Metallic Minerals (TSXV: MMG; US-OTC: MMNGF) is wrapping up its $2.5-million summer work program in the Yukon.
The company fanned out across both its Keno silver district and McKay silver-lead-zinc district in the territory. It found several mineralized vein structures and is refining next year’s drill targets.
Last year the Metallic team got on the ground at McKay and realized the property housed more vein structures than it had thought — particularly on the Central zone, which saw high-grade production in the 1930s and 1940s.
This year Metallic fielded a larger program to examine more of the property and extend the mineralized zones. The company performed geophysical surveying and detailed satellite photography, dug 16 trenches and took more than 700 soil samples.
As a result, Metallic staked another 42 claims, expanding the property 25% to 44 square kilometres.
“What was exciting was that rather than a handful of discrete veins, there was quite a large mineralized corridor, approaching a kilometre in length, with multiple vein sets — particularly in this main area of the Central zone,” Metallic CEO Greg Johnson says during an interview with The Northern Miner.
“It’s starting to suggest you could have a bulk-mineable target in there.”
Johnson says Metallic’s work program at Keno was more multifaceted because the project is more advanced. According to him, Keno hosts three stages of targets.
One category includes the Caribou, Homestake and Formo targets, where the company is in the early stages of developing resources; a second features six targets that are drill-ready, with trenches or records of past production; and the third has 20 targets at the stage of refinement.
At Caribou and Homestake, the company stepped out along structural corridors, drilling 2,000 metres between the two targets. Neither target hosts just a single vein, but, rather, a package of veins within a structural corridor.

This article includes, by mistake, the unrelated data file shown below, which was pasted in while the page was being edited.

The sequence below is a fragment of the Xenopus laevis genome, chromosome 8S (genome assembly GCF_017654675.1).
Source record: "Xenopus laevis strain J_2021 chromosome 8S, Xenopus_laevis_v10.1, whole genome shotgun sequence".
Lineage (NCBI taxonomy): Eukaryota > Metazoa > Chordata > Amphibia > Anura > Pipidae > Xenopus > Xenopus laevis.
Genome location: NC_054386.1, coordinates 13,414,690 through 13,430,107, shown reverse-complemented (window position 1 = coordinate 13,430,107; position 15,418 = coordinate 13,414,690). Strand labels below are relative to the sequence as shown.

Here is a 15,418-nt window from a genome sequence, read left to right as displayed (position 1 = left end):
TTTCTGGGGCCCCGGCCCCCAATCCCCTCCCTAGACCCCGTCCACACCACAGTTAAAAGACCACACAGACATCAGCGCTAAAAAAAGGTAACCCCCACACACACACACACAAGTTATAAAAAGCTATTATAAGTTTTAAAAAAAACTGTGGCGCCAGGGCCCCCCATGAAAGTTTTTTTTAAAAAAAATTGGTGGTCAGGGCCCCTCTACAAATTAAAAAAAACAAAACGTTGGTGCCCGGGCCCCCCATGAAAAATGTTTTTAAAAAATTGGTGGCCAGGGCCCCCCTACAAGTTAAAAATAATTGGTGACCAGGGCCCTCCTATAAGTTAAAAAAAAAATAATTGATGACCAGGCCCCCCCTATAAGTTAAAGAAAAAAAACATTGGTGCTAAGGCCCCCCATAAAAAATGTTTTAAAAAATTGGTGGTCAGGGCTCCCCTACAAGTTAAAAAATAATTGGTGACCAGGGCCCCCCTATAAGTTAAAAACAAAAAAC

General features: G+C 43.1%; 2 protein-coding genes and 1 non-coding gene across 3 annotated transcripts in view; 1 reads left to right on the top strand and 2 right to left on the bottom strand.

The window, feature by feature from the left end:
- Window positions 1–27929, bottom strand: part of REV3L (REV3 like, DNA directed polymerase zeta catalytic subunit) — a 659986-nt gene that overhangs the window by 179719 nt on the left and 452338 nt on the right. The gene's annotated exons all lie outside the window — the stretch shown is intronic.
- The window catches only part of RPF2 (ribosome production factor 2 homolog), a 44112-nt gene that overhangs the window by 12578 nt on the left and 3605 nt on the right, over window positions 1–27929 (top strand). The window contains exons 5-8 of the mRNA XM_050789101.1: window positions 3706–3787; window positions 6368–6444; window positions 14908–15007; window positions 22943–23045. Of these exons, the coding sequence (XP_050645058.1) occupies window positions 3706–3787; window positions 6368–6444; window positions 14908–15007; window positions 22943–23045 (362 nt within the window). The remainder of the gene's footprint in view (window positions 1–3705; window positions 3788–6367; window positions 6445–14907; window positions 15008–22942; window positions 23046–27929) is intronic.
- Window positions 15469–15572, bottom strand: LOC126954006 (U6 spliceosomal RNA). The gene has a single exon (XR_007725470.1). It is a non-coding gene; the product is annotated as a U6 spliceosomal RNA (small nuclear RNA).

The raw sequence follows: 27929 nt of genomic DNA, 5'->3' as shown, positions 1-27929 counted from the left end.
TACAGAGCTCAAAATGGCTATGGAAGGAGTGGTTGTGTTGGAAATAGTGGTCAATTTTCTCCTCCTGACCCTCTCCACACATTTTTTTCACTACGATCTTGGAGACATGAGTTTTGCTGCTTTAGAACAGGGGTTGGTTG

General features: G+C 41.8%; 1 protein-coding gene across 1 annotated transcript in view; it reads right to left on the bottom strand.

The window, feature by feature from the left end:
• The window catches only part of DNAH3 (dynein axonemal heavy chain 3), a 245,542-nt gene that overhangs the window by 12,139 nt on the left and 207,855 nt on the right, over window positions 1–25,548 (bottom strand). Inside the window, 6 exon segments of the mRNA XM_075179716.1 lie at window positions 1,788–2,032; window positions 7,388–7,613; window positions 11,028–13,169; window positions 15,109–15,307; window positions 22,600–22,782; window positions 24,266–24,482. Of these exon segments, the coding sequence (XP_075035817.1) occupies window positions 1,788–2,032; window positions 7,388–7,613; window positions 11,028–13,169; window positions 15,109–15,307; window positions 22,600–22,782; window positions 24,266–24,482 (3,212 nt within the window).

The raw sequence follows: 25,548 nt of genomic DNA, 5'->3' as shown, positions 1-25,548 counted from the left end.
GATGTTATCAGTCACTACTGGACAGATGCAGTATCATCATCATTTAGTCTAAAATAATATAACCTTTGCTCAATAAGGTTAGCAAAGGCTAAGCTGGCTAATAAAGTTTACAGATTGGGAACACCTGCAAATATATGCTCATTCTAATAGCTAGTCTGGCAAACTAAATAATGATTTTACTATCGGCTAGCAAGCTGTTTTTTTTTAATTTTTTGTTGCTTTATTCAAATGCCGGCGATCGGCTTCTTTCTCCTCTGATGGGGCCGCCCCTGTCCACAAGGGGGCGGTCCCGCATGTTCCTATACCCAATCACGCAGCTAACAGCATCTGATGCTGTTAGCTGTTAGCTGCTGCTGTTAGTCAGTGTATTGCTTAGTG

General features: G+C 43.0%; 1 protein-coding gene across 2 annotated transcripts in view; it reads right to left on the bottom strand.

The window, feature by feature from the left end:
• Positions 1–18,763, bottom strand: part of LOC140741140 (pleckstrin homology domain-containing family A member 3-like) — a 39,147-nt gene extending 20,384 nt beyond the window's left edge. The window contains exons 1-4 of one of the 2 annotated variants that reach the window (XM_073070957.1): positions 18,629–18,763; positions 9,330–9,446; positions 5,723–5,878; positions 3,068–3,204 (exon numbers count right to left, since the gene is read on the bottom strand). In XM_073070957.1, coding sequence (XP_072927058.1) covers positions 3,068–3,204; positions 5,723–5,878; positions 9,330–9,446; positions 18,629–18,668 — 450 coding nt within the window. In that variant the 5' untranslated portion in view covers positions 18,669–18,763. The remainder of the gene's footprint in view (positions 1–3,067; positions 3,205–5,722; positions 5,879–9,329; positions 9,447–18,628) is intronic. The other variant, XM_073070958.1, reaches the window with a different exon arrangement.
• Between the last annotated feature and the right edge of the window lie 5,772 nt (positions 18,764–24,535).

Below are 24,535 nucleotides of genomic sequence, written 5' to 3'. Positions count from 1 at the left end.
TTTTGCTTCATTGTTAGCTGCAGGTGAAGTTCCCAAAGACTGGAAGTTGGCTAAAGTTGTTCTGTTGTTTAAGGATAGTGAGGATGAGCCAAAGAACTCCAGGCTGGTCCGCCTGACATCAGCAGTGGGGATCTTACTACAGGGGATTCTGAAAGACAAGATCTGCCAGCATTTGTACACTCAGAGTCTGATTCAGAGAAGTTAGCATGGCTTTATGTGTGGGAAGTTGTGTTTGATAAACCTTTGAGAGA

The company spent $2 million at Keno and the other $500,000 at McKay. It is planning its mid-2019 programs. It recently closed a $1.54-million private placement, and is generating a small amount of income from royalties on its Australia Creek alluvial gold property, in the southeastern part of Yukon’s Klondike gold district.
The company assembled the package of alluvial claims last year. Johnson says bucket line dredges mined the surrounding area during the 1920s to 1970s, but used Australia Creek’s drainage system as a water source, so the area was never mined.
Last year the company signed two lease agreements on two claim blocks covering nearly 8 kilometres. It recently leased another two blocks that cover 10.5 kilometres. In exchange, Metallic receives a minimum 10% royalty on all gold production from the area.
“A lot of the alluvial operators are small to mid-size companies,” Johnson says. “They don’t have exploration teams to go out and assemble land packages. We’re doing what we already do for the hard rock business, and then offering the land to experienced operators.”
Before leasing the land, Metallic compiled historic drilling and performed geophysics, auger drilling and limited bulk sampling.
“The testing that has been done by these initial operators in their bulk samples, and drilling, is showing significant alluvial gold,” Johnson says. “It’s a good selling point for a new party.”
As Metallic leases the lower parts of Australia Creek, it creates access to the upper reaches. The operators that come in create road and infrastructure access, incrementally developing the area. There is enough space to eventually host at least 10 operators. Metallic is permitting another 39 km of Australia Creek and its tributaries, which would help bring in another six operators.
“The idea is, this gives us cash flow and sustainability,” Johnson says. “Over time this could become a fairly significant revenue-generating element of our business while we continue to concentrate on our core focus, which is exploration for high-grade silver in the eastern Yukon.”
Meanwhile, the company recently announced the establishment of the Metallic Group, a collaboration with platinum-group-metal (PGM) and nickel-focused Group Ten Metals (TSXV: PGE; US-OTC: PGEZF) that will soon include a third company, copper explorer Granite Creek Copper (TSXV: GCX), after it launches with its flagship property in Yukon’s Carmacks copper belt.
The Metallic Group shares an office, chief financial officer and administration team. This allows all three companies to hire specialized technical people by lowering overhead and pooling experienced board members.
“All three have a common business plan: acquire large, brownfield district packages next to operating mines, and systematically explore them,” Johnson says.
Metallic’s Keno silver project sits next to Alexco Resource’s (TSX: AXR; NYSE-AM: AXU) Keno Hill project, Group Ten’s Stillwater West PGM-nickel-coper project sits next to Sibanye-Stillwater’s (NYSE: SBGL) Stillwater and East PGM mines, and Granite Creek will be next to Capstone Mining’s (TSX: CS; US-OTC: CSFFF) Minto copper mine.
Shares of Metallic are trading at 23¢ within a 52-week range of 21¢ to 50¢. The company has a $14-million market capitalization.